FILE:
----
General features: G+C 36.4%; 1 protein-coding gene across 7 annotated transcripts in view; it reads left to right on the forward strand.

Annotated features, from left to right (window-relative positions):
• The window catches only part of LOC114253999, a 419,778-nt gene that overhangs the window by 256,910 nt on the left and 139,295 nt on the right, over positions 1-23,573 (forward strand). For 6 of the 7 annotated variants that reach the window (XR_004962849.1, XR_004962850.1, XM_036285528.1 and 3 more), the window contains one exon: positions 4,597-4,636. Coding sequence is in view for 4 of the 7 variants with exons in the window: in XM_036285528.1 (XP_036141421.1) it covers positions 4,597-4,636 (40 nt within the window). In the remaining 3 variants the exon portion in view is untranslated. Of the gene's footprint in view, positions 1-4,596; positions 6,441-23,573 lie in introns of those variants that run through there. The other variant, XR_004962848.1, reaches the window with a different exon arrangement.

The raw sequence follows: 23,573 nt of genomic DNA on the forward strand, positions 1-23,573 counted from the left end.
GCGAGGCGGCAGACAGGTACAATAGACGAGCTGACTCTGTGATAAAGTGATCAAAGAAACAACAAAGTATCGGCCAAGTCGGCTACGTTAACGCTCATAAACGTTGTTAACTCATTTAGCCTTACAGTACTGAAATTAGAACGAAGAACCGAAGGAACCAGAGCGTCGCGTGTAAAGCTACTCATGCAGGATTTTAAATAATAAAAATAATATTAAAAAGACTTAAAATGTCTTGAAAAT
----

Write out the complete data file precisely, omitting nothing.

General features: G+C 36.4%; 1 protein-coding gene across 7 annotated transcripts in view; it reads left to right on the forward strand.

Annotated features, from left to right (window-relative positions):
• The window catches only part of LOC114253999, a 419,778-nt gene that overhangs the window by 256,910 nt on the left and 139,295 nt on the right, over positions 1-23,573 (forward strand). For 6 of the 7 annotated variants that reach the window (XR_004962849.1, XR_004962850.1, XM_036285528.1 and 3 more), the window contains one exon: positions 4,597-4,636. Coding sequence is in view for 4 of the 7 variants with exons in the window: in XM_036285528.1 (XP_036141421.1) it covers positions 4,597-4,636 (40 nt within the window). In the remaining 3 variants the exon portion in view is untranslated. Of the gene's footprint in view, positions 1-4,596; positions 6,441-23,573 lie in introns of those variants that run through there. The other variant, XR_004962848.1, reaches the window with a different exon arrangement.

The raw sequence follows: 23,573 nt of genomic DNA on the forward strand, positions 1-23,573 counted from the left end.
GCGAGGCGGCAGACAGGTACAATAGACGAGCTGACTCTGTGATAAAGTGATCAAAGAAACAACAAAGTATCGGCCAAGTCGGCTACGTTAACGCTCATAAACGTTGTTAACTCATTTAGCCTTACAGTACTGAAATTAGAACGAAGAACCGAAGGAACCAGAGCGTCGCGTGTAAAGCTACTCATGCAGGATTTTAAATAATAAAAATAATATTAAAAAGACTTAAAATGTCTTGAAAAT